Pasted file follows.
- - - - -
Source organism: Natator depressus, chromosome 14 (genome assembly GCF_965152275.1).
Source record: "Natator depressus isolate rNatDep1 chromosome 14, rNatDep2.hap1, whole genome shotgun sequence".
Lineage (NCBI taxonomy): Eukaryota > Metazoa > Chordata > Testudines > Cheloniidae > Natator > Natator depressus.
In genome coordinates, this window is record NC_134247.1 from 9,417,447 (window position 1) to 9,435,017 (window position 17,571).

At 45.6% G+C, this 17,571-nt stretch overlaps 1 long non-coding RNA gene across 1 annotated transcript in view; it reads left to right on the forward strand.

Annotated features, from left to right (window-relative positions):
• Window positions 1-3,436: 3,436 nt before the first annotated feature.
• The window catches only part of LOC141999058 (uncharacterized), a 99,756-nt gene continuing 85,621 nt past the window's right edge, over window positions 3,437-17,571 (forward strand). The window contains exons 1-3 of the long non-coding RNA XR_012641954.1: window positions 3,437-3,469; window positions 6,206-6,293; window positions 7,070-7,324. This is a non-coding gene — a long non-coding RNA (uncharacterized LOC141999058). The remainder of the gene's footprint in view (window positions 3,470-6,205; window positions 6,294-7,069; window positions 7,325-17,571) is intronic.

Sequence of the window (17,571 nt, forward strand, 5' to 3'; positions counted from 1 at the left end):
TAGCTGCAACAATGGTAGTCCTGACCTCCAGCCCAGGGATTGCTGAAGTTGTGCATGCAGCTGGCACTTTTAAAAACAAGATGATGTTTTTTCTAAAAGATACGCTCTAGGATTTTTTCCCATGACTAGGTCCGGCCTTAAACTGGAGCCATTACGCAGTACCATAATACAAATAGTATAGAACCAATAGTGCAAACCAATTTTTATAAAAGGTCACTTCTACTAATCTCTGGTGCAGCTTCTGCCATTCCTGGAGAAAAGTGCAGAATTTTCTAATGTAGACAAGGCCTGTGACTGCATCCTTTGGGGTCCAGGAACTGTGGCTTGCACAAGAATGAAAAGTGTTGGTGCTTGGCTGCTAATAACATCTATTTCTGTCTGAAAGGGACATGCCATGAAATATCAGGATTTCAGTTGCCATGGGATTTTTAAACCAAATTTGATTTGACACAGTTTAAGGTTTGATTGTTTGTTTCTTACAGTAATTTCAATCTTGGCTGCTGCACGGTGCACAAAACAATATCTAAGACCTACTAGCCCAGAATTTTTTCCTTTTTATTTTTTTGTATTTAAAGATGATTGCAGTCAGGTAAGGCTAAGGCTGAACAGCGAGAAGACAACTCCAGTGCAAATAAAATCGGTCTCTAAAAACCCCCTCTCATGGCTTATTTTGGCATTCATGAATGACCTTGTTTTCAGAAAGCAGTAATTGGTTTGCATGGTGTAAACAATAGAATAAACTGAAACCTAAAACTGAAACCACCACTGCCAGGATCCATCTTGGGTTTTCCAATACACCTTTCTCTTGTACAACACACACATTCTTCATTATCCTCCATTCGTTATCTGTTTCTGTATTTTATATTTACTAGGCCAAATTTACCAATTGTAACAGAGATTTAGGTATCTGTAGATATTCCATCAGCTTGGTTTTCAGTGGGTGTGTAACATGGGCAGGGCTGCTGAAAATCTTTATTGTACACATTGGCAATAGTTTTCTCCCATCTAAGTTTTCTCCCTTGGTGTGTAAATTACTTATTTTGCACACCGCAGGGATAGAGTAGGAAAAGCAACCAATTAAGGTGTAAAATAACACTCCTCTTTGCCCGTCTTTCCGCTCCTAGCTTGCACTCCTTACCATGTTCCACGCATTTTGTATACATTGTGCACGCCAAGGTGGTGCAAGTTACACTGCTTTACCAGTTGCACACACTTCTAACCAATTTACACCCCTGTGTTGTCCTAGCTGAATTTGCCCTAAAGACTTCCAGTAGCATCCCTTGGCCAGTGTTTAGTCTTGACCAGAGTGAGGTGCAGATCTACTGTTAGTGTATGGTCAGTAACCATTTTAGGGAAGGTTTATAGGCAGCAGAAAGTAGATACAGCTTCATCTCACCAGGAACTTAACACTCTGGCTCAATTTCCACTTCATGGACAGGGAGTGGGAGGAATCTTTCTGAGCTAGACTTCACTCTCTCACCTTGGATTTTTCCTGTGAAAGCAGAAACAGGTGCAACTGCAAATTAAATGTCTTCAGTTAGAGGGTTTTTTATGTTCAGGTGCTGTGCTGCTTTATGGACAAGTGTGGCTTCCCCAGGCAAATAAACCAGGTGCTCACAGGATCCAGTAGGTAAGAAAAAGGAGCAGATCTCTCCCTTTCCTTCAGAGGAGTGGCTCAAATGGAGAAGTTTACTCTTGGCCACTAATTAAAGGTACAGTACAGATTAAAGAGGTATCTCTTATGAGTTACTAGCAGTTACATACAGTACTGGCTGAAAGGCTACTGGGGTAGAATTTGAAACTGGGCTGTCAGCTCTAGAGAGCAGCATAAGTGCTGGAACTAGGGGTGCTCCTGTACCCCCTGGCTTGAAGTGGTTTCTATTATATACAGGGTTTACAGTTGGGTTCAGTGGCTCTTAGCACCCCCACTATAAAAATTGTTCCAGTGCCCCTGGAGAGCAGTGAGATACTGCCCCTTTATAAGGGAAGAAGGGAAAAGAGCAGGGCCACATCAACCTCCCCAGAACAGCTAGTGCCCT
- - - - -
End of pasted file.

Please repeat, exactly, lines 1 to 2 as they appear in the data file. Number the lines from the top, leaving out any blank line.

Source organism: Natator depressus, chromosome 14 (genome assembly GCF_965152275.1).
Source record: "Natator depressus isolate rNatDep1 chromosome 14, rNatDep2.hap1, whole genome shotgun sequence".